Vanishing Points, Moderna Museet
Vanishing Points, Moderna Museet, 1984 Photo: Moderna Museet
Vanishing Points, Moderna Museet
Vanishing Points, Moderna Museet, 1984 Photo: Moderna Museet

Vanishing Points

4 April–27 May 1984

Vanishing Points was produced by Moderna Museet director Olle Granath explicitly to compensate for the Museum’s previous lack of focus on minimalism and conceptual art in its exhibition activities. He visited Sol LeWitt’s retrospective exhibition at MoMA in New York in spring 1978, and had also read Lucy Lippard’s biography of Eva Hesse, which had been published two years earlier. This was the starting point for a show that highlighted the discussions between seven artists and friends, all working in New York between 1965 and 1970; Mel Bochner, Tom Doyle, Dan Graham, Eva Hesse, Sol LeWitt, Robert Smithson and Ruth Vollmer. Dan Graham’s Pavilion Sculpture II was produced for Vanishing Points and is now on display to the left of the Museum’s main entrance.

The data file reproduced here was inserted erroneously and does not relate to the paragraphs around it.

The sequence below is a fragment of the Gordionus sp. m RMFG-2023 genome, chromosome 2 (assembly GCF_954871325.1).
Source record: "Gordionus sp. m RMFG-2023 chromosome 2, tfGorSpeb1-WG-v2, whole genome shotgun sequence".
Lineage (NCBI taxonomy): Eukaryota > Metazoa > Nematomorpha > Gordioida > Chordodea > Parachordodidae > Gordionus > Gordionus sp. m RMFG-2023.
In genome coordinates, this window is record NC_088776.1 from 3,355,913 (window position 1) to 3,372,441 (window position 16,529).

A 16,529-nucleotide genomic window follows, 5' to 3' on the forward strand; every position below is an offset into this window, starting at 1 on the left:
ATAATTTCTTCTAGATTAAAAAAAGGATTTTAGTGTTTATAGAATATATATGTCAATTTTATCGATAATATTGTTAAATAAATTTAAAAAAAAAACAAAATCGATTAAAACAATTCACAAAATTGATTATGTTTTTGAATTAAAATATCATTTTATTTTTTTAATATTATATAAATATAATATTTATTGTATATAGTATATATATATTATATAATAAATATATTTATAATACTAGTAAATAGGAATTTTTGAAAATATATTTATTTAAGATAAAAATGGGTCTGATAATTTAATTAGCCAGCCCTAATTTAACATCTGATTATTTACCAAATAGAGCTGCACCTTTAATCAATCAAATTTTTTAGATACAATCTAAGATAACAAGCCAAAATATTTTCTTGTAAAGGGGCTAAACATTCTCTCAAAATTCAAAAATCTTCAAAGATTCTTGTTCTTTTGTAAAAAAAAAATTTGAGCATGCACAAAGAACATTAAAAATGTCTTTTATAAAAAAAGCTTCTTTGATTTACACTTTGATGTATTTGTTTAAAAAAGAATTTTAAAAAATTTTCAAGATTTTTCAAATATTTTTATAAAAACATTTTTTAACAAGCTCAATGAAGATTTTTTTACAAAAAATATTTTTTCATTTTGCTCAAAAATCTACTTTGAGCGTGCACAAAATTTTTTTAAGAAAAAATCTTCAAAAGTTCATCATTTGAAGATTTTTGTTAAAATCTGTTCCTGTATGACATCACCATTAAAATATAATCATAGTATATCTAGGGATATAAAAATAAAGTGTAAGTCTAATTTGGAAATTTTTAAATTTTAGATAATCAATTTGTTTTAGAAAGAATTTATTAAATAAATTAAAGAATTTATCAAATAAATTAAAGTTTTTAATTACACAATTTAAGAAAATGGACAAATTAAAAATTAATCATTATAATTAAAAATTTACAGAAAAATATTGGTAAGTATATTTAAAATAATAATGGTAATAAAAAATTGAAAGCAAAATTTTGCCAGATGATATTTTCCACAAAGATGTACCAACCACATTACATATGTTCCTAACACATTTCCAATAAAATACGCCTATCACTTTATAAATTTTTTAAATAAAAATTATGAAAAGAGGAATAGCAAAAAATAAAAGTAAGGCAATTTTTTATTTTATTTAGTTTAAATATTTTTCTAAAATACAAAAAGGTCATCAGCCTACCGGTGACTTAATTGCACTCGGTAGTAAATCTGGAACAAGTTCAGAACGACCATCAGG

Implosion, Moderna Museet
Implosion, Moderna Museet, 1987 Photo: Moderna Museet © Daniel Buren / Bildupphovsrätt 2017

Implosion

24 October 1987–10 January 1988

Implosion – a Postmodern Perspective! introduced the Swedish public to postmodern art. The curator Lars Nittve’s ambition was to regenerate the Museum’s coverage of contemporary art, and most of the exhibition space was filled with young, American artists. This show was pivotal to photography-based art and video art, and featured artists such as Cindy Sherman, Laurie Simmons, Sherrie Levine, Dara Birnbaum and Gretchen Bender. Allan McCollum’s detailed instructions for the work Plaster Surrogates (1984) reveal that the apparently empty frames are actually meticulously-positioned handmade works of art. The work, which was presented in the first exhibition room, reflects a debate on the issue of original and copy at the time.

Published 10 November 2016 · Updated 13 March 2018